The concept that Africa is one nation and a monocultural society is a Western ideology based on prejudice. Africa is a continent of nations in the same way as Europe and Asia. No one would begin to suggest that Lithuania is the same as the UK, or that India is the same as Japan, simply because they belong to the same landmasses. However, for some reason, racial stereotyping by Western nations has made Africa, a fallacy for white, rich people.
In the 1980s, the Live Aid concerts were well meaning and yet they created an image of the typical African human being as deserving sympathy, being pitied and being inferior to others. Even the lyrics within the ‘Feed the World’ song are seen as racist with millennial hindsight. It’s time to change the Western world’s view of the nations of Africa. Read on to find out how it can be done.
The easiest way to change minds and to show people the real nations of Africa is to encourage people to visit. Sure, you can visit a safari park in Kenya, but this is to see elephants, giraffes and cheetahs in a manmade reserve in some swanky five star Masai Mara accommodation. Instead, people need to see the real Africa. People could choose to volunteer abroad and help to build a school in Botswana, drill a well in Ethiopia or do some conservation work in Lesotho. Africa is a vast continent. The people in South Africa are different from the people living in Algeria. Life are multicultural even within singular nations. By visiting Africa and traveling around in the same way that backpackers do across Asia, eyes will be opened and perceptions will change.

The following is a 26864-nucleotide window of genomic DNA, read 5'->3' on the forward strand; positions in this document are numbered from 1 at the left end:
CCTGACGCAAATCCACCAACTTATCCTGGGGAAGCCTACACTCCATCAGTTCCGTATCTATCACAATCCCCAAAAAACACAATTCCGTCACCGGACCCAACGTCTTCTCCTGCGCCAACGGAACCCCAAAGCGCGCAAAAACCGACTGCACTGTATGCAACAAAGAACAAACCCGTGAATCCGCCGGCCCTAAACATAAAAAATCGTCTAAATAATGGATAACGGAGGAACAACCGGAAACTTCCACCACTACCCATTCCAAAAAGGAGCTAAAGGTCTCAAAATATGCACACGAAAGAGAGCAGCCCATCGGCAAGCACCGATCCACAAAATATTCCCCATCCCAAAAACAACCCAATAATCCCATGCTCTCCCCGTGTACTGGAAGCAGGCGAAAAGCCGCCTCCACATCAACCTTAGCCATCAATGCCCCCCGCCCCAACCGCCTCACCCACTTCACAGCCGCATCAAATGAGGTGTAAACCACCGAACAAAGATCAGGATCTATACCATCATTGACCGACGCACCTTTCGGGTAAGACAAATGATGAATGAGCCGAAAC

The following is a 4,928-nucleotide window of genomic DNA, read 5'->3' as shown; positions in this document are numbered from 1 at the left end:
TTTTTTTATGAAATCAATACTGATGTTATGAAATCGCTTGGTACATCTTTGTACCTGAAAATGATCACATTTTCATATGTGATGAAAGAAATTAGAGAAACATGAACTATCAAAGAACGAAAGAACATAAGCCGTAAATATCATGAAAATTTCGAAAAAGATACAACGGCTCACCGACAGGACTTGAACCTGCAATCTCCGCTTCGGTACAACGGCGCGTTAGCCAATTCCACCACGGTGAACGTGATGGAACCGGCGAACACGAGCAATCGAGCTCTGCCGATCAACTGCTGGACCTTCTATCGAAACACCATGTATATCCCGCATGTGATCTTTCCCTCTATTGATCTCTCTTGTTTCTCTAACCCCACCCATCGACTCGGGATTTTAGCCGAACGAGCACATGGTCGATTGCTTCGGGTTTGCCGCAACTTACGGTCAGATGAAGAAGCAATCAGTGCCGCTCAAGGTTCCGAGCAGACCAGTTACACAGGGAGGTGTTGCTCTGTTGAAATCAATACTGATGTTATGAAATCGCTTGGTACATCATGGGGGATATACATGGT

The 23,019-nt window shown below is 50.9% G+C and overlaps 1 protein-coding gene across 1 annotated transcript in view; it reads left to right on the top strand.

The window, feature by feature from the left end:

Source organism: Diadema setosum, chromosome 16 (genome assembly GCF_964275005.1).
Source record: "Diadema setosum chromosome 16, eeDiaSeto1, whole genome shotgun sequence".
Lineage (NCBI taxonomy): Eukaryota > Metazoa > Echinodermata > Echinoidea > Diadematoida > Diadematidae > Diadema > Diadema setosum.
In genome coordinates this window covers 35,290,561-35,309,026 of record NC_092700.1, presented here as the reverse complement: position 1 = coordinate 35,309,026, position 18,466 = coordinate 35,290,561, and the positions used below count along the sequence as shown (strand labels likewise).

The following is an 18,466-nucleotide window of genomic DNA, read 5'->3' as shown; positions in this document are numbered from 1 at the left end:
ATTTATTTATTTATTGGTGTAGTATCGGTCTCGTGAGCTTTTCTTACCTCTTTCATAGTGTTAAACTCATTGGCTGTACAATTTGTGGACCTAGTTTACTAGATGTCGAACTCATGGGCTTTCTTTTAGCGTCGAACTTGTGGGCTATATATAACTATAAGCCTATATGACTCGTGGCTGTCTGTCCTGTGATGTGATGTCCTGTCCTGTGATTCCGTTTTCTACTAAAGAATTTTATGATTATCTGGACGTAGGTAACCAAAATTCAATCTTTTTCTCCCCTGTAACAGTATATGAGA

There are plenty of multinational corporations with offices based in the major cities of Africa from Nairobi to Cairo and from Cape Town to Johannesburg. People who work for these countries in the Western world should take secondments to these offices so they can experience a different working environment. This is always a great way to really immerse yourself within a culture, meet new people, try new cuisine and really become part of a community. People who live and work in a place always settle more than those just passing through.
At schools when children are learning about countries in geography, lessons still cover ‘Africa’. This illogical concept means that the entire continent is taken as one entity. The tribes, the people, the food, and the nuances of culture and geography aren’t explored because of laziness. No one would ever dream of studying South America as a whole. Instead, people research the Andes in Chile, the Inca Trail of Peru or the carnival culture of Brazil. The same should be for Africa. We need to educate children from a young age about slavery, the diaspora and the distinct cultures within the continent of Africa today.
Changing minds and perceptions about Africa is going to be tough. However, by thinking long term, and educating the youth of today, it can be done.